European Natura 2000 Award
Selecting the winner of the Conservation category was extremely challenging given the high number of good quality applications submitted. As he presented the Award, jury member and Director General for Environment, Daniel Calleja Crespo, stressed, “This application stood out because it encompassed all the elements we were looking for: the partnership between different stakeholders - in this case a water company and an NGO; the element of restoring biodiversity and the element of replicability. Crucial however was the strong commitment to carrying out and promoting conservation”.
The blanket bogs of the South Pennines have been degraded by centuries of atmospheric pollution from the nearby industrial cities and towns, leading to a complete loss of peat-building Sphagnum mosses and widespread peat erosion. Air quality has improved since the 1980s and Sphagnum is beginning to recover around the bog margins, but the extensive eroded plateaus have needed enormous restoration efforts to re-vegetate bare peat, begin the process of raising water tables, and move toward a Sphagnum-rich vegetation community once again.
At Dove Stone, the RSPB, in partnership with the landowner United Utilities, is delivering an ambitious programme of restoration work, with the aim of restoring biodiversity and improving water quality on this important Natura 2000 site. Local volunteers are integral to this work and have been a key part of conservation delivery. Restoration began in 2008, and since 2010 the RSPB has had a nature reserve partnership across the 4 000 ha site, of which 2 500 ha are the priority habitat, blanket bog.
Following the successful re-vegetation of bare peat through United Utilities' Sustainable Catchment Management Programme, over 4 000 stone gully blocks have been placed in larger gullies, and over 4 500 heather bales have been used to raise water tables. Trials of Sphagnum restoration have led to successful methods of harvesting from donor sites and planting more than 100 ha; a transformation is underway.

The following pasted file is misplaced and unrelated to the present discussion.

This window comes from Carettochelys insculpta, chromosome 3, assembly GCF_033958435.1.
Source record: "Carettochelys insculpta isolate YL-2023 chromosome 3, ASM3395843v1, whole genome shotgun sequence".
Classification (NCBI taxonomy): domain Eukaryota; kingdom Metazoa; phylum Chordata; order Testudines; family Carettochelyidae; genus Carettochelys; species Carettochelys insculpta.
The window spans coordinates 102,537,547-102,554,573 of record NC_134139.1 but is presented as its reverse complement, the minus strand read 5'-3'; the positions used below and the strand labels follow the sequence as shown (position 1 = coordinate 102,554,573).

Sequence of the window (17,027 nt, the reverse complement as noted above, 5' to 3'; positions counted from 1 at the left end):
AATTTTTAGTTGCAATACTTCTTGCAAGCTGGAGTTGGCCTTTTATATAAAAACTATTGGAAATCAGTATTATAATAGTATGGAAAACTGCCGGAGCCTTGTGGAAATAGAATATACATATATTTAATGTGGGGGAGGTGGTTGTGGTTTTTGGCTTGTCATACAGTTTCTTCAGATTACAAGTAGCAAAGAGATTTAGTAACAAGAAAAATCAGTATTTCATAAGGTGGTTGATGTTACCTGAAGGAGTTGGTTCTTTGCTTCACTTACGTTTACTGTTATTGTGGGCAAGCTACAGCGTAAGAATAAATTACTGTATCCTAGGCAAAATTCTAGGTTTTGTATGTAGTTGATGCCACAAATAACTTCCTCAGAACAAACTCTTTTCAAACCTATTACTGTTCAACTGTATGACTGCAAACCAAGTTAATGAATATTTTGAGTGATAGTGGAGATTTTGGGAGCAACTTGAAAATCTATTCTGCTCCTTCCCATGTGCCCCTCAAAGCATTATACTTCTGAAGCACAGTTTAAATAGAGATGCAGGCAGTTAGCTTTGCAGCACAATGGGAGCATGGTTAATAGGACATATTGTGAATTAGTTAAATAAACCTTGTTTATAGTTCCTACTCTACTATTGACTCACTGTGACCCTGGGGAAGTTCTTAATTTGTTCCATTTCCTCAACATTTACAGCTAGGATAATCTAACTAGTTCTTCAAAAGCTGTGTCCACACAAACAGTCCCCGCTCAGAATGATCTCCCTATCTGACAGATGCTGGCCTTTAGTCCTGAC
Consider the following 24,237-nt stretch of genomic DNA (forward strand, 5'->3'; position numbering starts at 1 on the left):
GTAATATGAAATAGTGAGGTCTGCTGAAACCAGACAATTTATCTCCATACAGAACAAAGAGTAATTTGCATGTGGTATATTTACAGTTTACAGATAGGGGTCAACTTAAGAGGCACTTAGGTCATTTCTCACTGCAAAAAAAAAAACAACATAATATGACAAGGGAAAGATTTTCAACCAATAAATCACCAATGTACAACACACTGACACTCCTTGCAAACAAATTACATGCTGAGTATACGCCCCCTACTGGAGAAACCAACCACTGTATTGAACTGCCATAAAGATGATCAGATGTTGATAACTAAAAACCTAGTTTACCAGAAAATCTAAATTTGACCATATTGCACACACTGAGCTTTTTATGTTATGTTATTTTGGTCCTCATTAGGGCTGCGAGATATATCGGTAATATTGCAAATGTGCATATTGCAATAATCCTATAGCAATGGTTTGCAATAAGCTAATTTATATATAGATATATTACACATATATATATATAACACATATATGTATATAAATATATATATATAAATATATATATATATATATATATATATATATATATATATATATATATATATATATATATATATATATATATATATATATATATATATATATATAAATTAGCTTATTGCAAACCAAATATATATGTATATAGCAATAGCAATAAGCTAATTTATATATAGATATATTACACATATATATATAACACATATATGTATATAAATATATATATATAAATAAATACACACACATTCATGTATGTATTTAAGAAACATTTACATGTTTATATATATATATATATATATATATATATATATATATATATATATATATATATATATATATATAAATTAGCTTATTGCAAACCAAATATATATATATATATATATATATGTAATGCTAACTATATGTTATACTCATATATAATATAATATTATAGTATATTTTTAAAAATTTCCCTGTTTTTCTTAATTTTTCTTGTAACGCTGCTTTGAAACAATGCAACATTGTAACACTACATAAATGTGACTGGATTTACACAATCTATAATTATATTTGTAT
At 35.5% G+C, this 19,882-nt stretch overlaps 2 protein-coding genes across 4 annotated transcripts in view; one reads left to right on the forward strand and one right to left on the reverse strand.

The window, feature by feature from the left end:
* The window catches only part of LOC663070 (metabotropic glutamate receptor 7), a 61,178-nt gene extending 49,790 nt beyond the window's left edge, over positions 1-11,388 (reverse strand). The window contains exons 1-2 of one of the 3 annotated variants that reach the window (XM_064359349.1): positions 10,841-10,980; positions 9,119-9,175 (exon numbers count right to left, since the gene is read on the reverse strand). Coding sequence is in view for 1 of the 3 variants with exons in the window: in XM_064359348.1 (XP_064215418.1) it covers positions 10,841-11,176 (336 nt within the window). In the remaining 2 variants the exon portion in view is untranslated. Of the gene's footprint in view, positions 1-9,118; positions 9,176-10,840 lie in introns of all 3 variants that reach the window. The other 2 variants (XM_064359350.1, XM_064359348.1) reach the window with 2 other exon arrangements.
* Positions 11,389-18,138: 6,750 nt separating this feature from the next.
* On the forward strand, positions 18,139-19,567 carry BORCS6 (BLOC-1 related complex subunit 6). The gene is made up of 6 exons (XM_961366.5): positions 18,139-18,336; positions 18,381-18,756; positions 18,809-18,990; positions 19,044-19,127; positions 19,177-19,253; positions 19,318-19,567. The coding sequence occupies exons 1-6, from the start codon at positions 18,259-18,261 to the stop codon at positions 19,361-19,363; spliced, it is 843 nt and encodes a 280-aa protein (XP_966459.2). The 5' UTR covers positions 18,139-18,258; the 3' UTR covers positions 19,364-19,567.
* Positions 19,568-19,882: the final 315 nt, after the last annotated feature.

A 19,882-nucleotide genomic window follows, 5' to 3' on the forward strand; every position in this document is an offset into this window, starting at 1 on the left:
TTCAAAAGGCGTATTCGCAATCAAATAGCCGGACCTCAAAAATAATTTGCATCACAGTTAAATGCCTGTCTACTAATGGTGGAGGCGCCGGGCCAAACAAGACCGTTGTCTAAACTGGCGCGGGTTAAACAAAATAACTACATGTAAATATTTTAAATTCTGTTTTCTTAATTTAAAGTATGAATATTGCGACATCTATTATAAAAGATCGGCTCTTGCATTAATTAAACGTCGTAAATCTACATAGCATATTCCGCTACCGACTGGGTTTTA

Bird monitoring has shown the results of the restoration work: Golden Plover and Curlew have improved, and Dunlin have increased from an estimated 15 pairs in 2010 to 43 pairs in 2015. This is compelling evidence that restoration works.
Jonathan Bird from the RSPB said that he feels humbled accepting the prize on behalf of a network of stakeholders and volunteers all of whose actions had been essential for delivering the high quality results. Involving the local community had been essential, especially in a remote, difficult to reach area, where many of the project actions have to be carried out in difficult conditions and bad weather.
Edward Lawrence from United Utilities added that the partners together could achieve more and attract more support acting together than if they acted alone. Their activities had helped to deliver cheaper drinking water as well as great results for biodiversity.